Flower preservation has existed since early history, although deliberate flower preservation is a more recent phenomenon. In the Middle East, the bones of pre-historic man were discovered with delicate wild flowers probably as a tribute to a passing loved one.
Evidence of deliberate use of specific flowers is indicated by the pollen grains that were present. Brightly colored and vivid flowers were also found in Egyptian tombs. These flowers were approximated to be 4,000 years old. In the sixteenth century medicinal nosegays began to give way to ornamental ones. Flowers essentially started to be used for decorative purposes such as jewels, fans and gloves.
During the Elizabethan Age the once familiar ruff was replaced by soft lacy collars, and bosom flowers also became popular. Out of the Victorian era grew the fascination of communicating with flowers carried in the nosegays. The idea of the language of flowers developed, when it was decided that giving and receiving a bouquet of flowers, when the flowers themselves carry a meaning, gives much greater pleasure.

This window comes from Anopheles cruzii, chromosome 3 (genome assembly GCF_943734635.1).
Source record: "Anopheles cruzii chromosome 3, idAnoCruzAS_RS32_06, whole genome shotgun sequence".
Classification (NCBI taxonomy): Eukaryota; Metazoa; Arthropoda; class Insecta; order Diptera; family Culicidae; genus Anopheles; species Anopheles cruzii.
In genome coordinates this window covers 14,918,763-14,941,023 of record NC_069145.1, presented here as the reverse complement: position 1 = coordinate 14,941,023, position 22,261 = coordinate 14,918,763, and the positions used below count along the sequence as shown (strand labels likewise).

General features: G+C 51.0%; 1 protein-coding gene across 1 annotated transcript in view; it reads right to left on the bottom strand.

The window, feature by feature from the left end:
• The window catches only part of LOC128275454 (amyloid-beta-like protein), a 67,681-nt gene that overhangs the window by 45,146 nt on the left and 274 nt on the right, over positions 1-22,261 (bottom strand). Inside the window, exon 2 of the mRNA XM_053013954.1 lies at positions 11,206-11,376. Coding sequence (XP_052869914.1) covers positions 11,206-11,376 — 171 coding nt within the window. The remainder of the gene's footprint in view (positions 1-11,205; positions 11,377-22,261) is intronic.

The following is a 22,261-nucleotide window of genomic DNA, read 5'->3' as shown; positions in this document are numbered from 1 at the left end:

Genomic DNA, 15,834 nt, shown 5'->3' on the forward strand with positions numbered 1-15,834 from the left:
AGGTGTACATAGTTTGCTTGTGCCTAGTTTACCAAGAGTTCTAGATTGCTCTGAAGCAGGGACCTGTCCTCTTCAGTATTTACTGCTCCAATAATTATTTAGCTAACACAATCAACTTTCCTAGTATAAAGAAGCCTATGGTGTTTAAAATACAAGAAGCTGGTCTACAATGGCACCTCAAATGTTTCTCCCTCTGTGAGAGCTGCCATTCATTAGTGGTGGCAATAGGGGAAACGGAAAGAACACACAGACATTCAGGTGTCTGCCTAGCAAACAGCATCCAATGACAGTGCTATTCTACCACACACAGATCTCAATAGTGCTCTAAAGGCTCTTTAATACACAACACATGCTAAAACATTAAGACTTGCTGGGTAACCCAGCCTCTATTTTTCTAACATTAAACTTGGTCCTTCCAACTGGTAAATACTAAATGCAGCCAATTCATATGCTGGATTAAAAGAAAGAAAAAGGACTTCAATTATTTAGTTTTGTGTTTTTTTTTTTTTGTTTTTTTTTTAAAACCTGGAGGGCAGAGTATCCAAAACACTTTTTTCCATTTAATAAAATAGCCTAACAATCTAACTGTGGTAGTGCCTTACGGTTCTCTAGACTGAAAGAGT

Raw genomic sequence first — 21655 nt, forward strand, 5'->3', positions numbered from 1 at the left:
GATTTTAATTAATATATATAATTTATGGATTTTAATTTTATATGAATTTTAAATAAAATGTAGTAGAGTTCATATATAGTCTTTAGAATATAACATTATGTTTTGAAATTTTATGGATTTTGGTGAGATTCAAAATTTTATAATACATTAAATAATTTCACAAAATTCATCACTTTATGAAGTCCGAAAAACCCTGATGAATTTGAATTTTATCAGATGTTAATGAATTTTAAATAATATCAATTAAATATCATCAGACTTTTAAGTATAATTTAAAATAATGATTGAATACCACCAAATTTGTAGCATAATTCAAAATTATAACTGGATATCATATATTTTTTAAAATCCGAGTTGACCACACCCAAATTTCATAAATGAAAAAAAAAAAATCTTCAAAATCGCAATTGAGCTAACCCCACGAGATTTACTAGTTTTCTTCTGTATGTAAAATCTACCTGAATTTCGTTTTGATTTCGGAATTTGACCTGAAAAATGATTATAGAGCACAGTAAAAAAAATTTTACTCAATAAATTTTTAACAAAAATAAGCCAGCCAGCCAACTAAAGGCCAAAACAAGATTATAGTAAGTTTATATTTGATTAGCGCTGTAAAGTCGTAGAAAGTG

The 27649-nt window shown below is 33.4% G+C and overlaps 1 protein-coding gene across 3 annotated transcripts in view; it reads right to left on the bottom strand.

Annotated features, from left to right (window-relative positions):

Preserved flowers are natural flowers that are hand-picked and cut at the peak of blooming beauty, then delivered to the factory for further sorting, grading and finally processing. This secret patented preservation process allows the flowers to maintain their beauty, soft and delicate appearance for a long time.